|Hard-hitting, Fast-paced Truth | Posted May 30, 2012
In her debut album, Outta My Witts, TeTe gives Christian music fans a true alternative to Lady GaGa, The Black Eyed Peas and Nicki Minaj.
The album starts with a hard-hitting bass line and a frenetic pace with "Clone Free Zone." The song is about not conforming to the world around you, and TeTe definitely doesn't conform to anything out there. It really is an Arsenio Hall moment (things that make you go "hmmmm"). You don't yet know if you will love the album or hate it.
Next up is "Get Wit It." The starting lyrics tell you of TeTe's beliefs right from the start: "See nothin in the world is bigger than my God." The song is lyrical brilliance, and TeTe's flow is smooth and quick as she gets her point across: "Get with the program; He is the man, the only One, the chosen Son."
The next song sings more praises to God in what feels like a great summer time, top-down, kind of song. There is no other way to say that God is awesome than to just say that "He's The Man." TeTe invites you to come along for the ride with Jesus and really know that He is the one who is greater than every man.
In this time of over sexualized music, the next song somewhat copies the seductive feel of some songs that you may here on your local Top 40 station. "Can't Get Enough" can take on many meanings in today's music and usually refers to not enough sex. In this case though, the lyrics speak of not getting enough of God, and just wanting more and more of all He has to give us: love, grace, mercy, correction--which really is what we all need.
The fifth track hits with strong vocals from Tyman Ray, another artist in the Society Revival stable of artists. Once again the dependence on God is shown: "Without You everything is nothing, Jesus you make everything worth something." The vocals and lyrics on "Without You" again are impeccable and the strong bass line makes you groove along.
A strong dose of electronica is up next with "On Fire." The beat in this track is somewhat repetitive from earlier songs, and the electric guitar is over processed. I have a feeling that this track would be amazing performed live with ripping guitars and a real drum kit. This track really left me wanting more. The lyrical theme maintains the consistency on the reliance on God and wanting to have your heart set on fire.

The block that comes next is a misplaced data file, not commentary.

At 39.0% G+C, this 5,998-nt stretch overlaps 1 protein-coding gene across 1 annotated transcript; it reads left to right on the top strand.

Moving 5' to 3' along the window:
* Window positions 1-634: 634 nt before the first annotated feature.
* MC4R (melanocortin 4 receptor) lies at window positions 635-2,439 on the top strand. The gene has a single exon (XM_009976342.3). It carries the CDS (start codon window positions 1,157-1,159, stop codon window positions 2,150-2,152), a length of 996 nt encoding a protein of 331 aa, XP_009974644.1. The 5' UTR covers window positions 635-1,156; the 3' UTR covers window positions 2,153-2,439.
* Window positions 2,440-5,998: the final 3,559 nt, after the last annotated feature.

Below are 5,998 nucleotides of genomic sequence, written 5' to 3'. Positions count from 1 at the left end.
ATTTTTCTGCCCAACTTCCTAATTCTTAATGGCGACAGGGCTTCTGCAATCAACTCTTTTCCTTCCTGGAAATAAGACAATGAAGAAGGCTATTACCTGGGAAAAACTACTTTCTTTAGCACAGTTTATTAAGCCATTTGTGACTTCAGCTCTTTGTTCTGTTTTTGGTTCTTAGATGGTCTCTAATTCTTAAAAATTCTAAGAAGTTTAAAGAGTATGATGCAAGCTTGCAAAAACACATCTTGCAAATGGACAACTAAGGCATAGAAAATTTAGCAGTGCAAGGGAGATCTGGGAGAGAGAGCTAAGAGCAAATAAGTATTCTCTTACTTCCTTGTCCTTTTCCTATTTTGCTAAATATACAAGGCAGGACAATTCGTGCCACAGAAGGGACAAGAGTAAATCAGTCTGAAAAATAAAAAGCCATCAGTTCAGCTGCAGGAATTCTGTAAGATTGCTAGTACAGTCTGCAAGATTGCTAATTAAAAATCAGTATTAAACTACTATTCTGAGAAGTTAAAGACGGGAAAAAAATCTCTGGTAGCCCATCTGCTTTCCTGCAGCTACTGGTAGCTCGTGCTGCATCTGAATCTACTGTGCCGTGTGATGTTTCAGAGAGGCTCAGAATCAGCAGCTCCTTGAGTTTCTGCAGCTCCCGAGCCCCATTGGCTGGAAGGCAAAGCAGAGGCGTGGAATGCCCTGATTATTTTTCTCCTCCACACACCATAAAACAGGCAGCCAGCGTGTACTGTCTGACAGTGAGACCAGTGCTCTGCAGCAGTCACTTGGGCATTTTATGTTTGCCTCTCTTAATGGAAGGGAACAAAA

"They Don't Stop" starts out with some smooth vocals, drawing you into what is going to be a real party. This is a fun track and gets away from some of the earlier seriousness. Parties don't stop; that's what this song is about. It features C-Phresh and DJ Sean Blu. The party though isn't your typical party; the party here is a Holy Ghost Party. Get your hands up and praise God with a holy fist pump.
The bass line on the next song is sick. It hits hard and fast. Put your hands to the roof and "Get Up." This track has a nice lyrical flow and gets your head bobbin. The plays on tempo throughout the song add a nice tension and break up what could be very monotonous.
Labelmate Rel Paul sets off the next track in a hardcore manner, reminiscent of This'l. "This is the Revolution to the Pandemonium" is the anthem of this generation to get up and make a change in this world. This track hits hard and bangs even harder. This track will be getting top billing on the playlist.
In what may be an even more controversial track than "Can't Get Enough", "U Suck" tells off the devil in just those words: "You suck so bad! … Go back to where you belong, don't get cozy this is not your home." This is a song about claiming your victory and not being afraid of defeated enemy. The lyrics are indignant, angry and real.
The album ends with "I Promise." Cortney Joi comes in for the assist with great vocals. This is TeTe's most personal track. She promises her listeners, friends and family and most importantly her Lord and Savior that she won't forget where she came from, what she has been through or what He has done for her. This is most definitely the most musical track of the album and really features great vocals by Cortney Joi.
When I first listened to Outta My Witts, I really didn't know what to think at first. Once I got into it and heard the message being conveyed, I got it. The beats are fast, the lyrics show a great maturity for a new artist and the production of the album from such a small label is great. The album flows together smoothly with a constant theme and at no time do you wonder where TeTe stands. She stands firm for her God and shows that young women can truly take a stand and don't have to be conformed to world around them but can be transformed through the renewing of their minds (Romans 12:2).
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